February 20, 2020
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‘If You Deliver Consistently, The ­Audience Will Always Back You’

'A Wednesday' director Neeraj Pandey recalls how he was turned away from almost all production houses in the first go...

‘If You Deliver Consistently, The ­Audience Will Always Back You’
Pramod Thakur/HT/Getty Images
‘If You Deliver Consistently, The ­Audience Will Always Back You’

Neeraj Pandey was turned away from almost all production houses when he first went knocking at their doors with a script in hand. Exasperated, he decided to produce his first film, A Wednesday, in collaboration with his partner. The 2008 film has since evolved into a contemporary classic, establishing him as a master story-teller. Giridhar Jha talks to the young film-maker who is among those who have redefined Hindi cinema in the past few years. Excerpts from the interview:

Fuelled by the surge in the audiences’ demand for content-rich cinema, Bollywood has witnessed a sea change in the way films are being made in recent times. How do look at it?

I think we are extremely privileged to be in this position where the audiences are looking forward to quality content. And because this kind of content is being continuously encouraged and lapped up by them, we feel we are much more accountable to deliver good stuff. It’s a mutual give-and-take, to be precise.

A Wednesday (2008)

What is the most significant contributor to this phenomenon?

The audience, of course!  As a matter of fact, we are only delivering what we think people are ready for and encouraging us for. The due credit should undoubtedly be given to them because they are giving us opportunities to go ahead and try out something fresh, something out of the box.

Is the taste of the audience finally changing for the better? Of late, they appear to prefer meaningful cinema to formulaic masala flicks…

It is not as though the audiences did not encourage such content in the past. Pehle bhi karte the (They did it previously, too). Right now, the latitude has broadened but then, that is bound to happen when people start consuming content from all over the world. They are also getting ready to see stories from different parts of the country. So many things are happening at the same time. I think the timing is also the key. This is the time when we can go out and experiment something and hope that the audience will like it.

“I don’t have a family ­background in films. I am a literature graduate and did not have any other talent as such, apart from writing.”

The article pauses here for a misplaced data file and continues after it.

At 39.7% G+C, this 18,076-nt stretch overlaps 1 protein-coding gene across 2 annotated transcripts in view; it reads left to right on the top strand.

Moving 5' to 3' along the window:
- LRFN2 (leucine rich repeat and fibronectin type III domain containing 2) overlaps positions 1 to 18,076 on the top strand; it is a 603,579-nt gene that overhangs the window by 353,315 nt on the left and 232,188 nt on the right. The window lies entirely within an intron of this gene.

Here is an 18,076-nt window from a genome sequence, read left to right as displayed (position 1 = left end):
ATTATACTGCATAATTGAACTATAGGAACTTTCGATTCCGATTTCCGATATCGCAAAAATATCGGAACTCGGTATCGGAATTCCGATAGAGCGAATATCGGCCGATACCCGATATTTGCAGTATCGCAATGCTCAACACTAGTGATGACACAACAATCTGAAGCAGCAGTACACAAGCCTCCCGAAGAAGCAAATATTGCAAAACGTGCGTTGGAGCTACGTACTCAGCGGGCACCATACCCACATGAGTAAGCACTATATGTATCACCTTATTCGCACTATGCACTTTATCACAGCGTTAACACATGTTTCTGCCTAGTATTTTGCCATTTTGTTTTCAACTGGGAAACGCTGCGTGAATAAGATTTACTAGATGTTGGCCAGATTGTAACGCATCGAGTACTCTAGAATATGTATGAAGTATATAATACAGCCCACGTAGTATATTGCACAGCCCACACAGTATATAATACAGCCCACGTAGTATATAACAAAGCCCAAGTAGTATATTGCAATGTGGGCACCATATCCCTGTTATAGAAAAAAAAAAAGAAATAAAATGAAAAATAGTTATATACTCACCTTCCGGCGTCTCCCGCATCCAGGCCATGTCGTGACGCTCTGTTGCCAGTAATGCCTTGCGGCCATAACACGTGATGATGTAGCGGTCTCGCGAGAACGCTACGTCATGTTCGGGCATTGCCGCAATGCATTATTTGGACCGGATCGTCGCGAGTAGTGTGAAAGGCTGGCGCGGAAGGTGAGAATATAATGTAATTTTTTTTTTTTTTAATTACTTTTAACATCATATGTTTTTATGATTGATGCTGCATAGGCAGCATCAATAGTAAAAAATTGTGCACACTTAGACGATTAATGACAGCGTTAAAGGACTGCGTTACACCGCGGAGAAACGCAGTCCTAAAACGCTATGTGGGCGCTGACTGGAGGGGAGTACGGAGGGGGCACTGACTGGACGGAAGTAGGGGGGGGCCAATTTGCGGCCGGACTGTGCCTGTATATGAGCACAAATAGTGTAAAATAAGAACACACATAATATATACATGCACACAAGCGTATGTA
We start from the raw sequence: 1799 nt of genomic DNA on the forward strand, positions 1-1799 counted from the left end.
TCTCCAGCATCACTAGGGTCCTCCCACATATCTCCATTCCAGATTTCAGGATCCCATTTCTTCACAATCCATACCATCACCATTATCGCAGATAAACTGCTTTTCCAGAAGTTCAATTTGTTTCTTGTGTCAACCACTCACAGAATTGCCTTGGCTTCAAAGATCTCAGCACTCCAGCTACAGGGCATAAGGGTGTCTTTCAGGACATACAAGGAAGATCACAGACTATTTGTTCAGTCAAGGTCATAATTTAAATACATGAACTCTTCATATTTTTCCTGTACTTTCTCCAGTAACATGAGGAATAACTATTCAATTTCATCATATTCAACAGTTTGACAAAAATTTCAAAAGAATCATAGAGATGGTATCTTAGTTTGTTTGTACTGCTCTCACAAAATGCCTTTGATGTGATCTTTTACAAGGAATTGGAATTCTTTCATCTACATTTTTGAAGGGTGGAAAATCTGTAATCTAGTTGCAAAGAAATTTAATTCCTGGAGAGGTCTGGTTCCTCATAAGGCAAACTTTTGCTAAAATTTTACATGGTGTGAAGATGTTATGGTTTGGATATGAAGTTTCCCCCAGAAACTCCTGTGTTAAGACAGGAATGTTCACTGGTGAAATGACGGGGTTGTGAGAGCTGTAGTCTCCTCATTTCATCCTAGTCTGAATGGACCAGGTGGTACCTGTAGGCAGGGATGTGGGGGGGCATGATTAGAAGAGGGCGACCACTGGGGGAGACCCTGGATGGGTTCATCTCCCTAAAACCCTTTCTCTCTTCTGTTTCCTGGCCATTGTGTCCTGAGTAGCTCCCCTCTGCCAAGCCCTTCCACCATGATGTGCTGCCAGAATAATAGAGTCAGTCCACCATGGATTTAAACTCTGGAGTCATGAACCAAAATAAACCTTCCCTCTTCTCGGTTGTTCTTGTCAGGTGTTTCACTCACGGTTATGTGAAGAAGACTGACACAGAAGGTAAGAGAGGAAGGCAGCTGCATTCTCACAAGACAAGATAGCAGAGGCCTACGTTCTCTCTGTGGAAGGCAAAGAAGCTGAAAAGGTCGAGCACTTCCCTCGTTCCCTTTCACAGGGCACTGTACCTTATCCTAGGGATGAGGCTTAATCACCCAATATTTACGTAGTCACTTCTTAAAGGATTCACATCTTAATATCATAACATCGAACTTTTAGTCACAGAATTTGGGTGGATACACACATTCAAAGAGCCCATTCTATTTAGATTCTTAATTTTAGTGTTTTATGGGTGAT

Is it happening only in big cities in the post-multiplex era, or is it a pan-India phenomenon.

This, I think, is a pan-India phenomenon, not restricted only to a metropolitan city or any other specific place. If you look at vernacular cinema, it has always been very strong in terms of bold content. Down south, they are doing all kinds of experimentation. The audiences are consuming all kinds of content from near and distant lands in the digital era. They are actually getting conditioned through various sources of contents and they want to see newer things. It is a combination of all these factors.

In the past, popular commercial ­dir­ectors thought it twice before turning producer because of certain imp­ediments but the directors of your ­generation are not hesitant to take the plunge. Not only that, they are also giving breaks to other ­talented newcomers.

I turned producer by default. When I set out to make a film, nobody was ready to finance it. So my partner and I had to raise money independently. We were forced to set up a production company. Nevertheless, it turned out to be such an enjoyable experience—just to be able to tell our stories without any external pressure, interference or compromise—that we wanted to keep it going. We decided to do it again when we made Special 26, our second movie. But there was a big gap between our first two ventures because people took time to believe in us. Doing your own movies gives you freedom, but it also best­ows a sense of responsibility because of the unflinching trust ­reposed in you by the audience.